Reading the Water: Fly Fishing, Fatherhood, and Finding Strength in Nature

Mark Hume. Greystone, $27.95 (288p) ISBN 978-1-77164-569-0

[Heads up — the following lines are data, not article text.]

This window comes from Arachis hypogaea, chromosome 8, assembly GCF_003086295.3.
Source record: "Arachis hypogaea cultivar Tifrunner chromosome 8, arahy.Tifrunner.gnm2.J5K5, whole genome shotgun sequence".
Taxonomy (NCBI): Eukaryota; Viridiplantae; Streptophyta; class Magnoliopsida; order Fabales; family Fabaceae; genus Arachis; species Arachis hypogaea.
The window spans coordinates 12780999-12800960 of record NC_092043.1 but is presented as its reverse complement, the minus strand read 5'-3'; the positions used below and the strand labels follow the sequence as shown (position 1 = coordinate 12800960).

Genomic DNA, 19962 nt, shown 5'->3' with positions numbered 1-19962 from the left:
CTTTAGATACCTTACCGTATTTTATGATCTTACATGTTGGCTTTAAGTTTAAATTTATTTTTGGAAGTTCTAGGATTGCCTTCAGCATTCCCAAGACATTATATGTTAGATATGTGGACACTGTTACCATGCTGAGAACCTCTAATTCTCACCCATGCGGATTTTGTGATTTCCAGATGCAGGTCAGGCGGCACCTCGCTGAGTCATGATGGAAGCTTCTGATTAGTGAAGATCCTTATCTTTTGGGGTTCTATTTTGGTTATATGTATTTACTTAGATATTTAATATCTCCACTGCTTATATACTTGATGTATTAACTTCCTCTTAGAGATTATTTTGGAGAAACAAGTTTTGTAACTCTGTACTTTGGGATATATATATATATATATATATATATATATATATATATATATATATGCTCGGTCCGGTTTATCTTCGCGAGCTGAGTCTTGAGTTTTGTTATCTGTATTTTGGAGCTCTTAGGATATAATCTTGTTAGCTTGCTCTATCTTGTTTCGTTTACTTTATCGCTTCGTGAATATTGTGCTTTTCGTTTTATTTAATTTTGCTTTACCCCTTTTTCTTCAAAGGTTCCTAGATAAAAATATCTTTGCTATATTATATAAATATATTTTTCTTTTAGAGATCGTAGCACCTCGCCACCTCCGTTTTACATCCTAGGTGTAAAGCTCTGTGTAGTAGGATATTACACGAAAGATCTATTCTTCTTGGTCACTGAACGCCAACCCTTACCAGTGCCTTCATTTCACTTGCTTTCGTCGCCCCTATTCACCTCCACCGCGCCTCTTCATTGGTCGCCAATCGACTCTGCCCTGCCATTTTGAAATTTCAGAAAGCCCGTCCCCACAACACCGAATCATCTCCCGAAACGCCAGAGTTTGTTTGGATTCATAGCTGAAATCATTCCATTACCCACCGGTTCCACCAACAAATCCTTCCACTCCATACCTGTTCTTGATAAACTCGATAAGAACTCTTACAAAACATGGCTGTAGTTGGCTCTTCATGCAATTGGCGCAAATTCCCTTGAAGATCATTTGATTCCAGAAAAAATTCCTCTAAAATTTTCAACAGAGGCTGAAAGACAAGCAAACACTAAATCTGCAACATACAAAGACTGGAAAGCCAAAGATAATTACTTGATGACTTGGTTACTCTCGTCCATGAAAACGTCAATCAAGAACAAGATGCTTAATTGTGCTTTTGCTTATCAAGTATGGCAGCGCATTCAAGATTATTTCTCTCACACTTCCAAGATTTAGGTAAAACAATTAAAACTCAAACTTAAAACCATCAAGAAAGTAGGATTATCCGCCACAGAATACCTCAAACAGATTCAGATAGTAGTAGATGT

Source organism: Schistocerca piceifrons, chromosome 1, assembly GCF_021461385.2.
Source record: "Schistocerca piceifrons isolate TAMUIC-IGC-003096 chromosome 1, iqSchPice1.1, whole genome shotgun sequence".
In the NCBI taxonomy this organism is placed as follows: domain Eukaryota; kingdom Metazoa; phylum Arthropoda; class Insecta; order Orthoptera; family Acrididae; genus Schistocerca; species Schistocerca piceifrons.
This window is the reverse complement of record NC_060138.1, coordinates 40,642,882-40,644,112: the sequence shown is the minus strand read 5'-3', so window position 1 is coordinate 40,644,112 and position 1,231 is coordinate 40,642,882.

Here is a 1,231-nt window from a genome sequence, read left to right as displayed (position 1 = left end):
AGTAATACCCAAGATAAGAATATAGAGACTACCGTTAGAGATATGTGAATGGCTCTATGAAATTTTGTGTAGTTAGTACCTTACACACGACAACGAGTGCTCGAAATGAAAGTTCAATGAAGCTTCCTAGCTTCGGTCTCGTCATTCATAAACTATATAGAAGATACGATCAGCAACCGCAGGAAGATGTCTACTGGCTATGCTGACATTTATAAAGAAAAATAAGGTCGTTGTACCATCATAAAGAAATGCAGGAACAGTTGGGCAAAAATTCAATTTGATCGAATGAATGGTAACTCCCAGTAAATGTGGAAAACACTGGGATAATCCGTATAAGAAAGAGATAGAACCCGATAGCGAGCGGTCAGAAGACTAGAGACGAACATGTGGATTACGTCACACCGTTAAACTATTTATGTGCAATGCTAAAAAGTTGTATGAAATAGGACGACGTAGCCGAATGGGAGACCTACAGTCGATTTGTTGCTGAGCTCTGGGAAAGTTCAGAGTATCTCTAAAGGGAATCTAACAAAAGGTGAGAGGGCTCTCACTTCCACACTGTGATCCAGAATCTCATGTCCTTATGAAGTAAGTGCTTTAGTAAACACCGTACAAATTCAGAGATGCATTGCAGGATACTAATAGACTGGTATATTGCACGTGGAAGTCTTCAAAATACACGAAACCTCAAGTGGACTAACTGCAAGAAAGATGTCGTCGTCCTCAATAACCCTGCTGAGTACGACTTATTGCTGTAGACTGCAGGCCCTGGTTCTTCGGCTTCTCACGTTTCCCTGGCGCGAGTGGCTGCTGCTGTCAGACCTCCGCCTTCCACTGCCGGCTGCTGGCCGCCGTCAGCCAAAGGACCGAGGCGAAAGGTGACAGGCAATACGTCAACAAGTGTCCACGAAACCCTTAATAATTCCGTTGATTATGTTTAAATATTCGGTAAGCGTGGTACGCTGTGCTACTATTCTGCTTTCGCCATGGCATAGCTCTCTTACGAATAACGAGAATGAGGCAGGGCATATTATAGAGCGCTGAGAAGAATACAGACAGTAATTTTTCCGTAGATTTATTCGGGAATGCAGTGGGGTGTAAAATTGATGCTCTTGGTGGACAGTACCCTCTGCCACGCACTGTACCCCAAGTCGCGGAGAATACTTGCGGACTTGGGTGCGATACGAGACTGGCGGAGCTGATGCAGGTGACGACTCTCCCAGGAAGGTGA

Journalist Hume (Trout School) recalls how he fell in love with nature as a child and how he passed that love to his daughters in this charming memoir. Born in British Columbia to a busy editor father and a mother distracted by “children running everywhere, a garden to tend, chickens to feed, and a goat to milk,” Hume recalls venturing into the wilderness with his brothers and being entranced by a creek. He eventually taught himself fly-fishing, a sport he describes throughout in illuminating detail. He also traces his marriage to his wife Maggie, a fellow journalist he met in a newsroom. The couple had two daughters, who he successfully passed a love of fishing onto; the girls became skilled fly-fishers, as well as devotees of nature, one working in environmental policy and the other as a lawyer “representing Indigenous communities fighting for environmental reparation.” Throughout, Hume excels at evoking the natural world and movingly describes his horror at the devastation humans are causing: “In my short lifetime I have seen great rivers dammed, entire forests clearcut.... And yet here on the water, reaching down to touch a cold-blooded fish, I have always found hope.” The result is an invigorating look at the power of the outdoors. (May)
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